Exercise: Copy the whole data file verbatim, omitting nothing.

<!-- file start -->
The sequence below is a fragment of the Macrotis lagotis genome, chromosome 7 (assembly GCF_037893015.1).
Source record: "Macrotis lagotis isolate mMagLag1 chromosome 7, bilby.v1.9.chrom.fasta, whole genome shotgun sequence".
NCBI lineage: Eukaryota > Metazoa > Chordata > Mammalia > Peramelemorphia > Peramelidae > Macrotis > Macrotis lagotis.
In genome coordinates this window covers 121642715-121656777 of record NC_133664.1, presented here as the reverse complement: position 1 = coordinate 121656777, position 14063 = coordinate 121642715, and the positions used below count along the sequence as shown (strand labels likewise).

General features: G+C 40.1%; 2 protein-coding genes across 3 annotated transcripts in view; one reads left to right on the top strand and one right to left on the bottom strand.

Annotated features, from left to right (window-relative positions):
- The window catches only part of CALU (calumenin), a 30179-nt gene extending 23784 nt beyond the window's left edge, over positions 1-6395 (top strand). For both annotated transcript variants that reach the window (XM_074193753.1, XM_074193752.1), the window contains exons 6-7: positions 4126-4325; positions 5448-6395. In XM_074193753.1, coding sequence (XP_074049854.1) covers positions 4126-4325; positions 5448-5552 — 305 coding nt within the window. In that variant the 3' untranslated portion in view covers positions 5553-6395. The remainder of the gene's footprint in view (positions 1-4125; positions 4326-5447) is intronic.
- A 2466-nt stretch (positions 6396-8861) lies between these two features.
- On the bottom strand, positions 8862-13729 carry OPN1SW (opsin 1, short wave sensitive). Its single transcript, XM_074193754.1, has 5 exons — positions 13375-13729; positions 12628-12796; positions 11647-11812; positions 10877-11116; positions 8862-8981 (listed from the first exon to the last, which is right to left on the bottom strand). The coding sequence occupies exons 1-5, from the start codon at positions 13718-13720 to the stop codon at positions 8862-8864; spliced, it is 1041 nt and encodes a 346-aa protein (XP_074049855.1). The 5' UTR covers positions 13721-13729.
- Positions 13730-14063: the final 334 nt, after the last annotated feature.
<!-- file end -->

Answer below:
The sequence below is a fragment of the Macrotis lagotis genome, chromosome 7 (assembly GCF_037893015.1).
Source record: "Macrotis lagotis isolate mMagLag1 chromosome 7, bilby.v1.9.chrom.fasta, whole genome shotgun sequence".
NCBI lineage: Eukaryota > Metazoa > Chordata > Mammalia > Peramelemorphia > Peramelidae > Macrotis > Macrotis lagotis.
In genome coordinates this window covers 121642715-121656777 of record NC_133664.1, presented here as the reverse complement: position 1 = coordinate 121656777, position 14063 = coordinate 121642715, and the positions used below count along the sequence as shown (strand labels likewise).

General features: G+C 40.1%; 2 protein-coding genes across 3 annotated transcripts in view; one reads left to right on the top strand and one right to left on the bottom strand.

Annotated features, from left to right (window-relative positions):
- The window catches only part of CALU (calumenin), a 30179-nt gene extending 23784 nt beyond the window's left edge, over positions 1-6395 (top strand). For both annotated transcript variants that reach the window (XM_074193753.1, XM_074193752.1), the window contains exons 6-7: positions 4126-4325; positions 5448-6395. In XM_074193753.1, coding sequence (XP_074049854.1) covers positions 4126-4325; positions 5448-5552 — 305 coding nt within the window. In that variant the 3' untranslated portion in view covers positions 5553-6395. The remainder of the gene's footprint in view (positions 1-4125; positions 4326-5447) is intronic.
- A 2466-nt stretch (positions 6396-8861) lies between these two features.
- On the bottom strand, positions 8862-13729 carry OPN1SW (opsin 1, short wave sensitive). Its single transcript, XM_074193754.1, has 5 exons — positions 13375-13729; positions 12628-12796; positions 11647-11812; positions 10877-11116; positions 8862-8981 (listed from the first exon to the last, which is right to left on the bottom strand). The coding sequence occupies exons 1-5, from the start codon at positions 13718-13720 to the stop codon at positions 8862-8864; spliced, it is 1041 nt and encodes a 346-aa protein (XP_074049855.1). The 5' UTR covers positions 13721-13729.
- Positions 13730-14063: the final 334 nt, after the last annotated feature.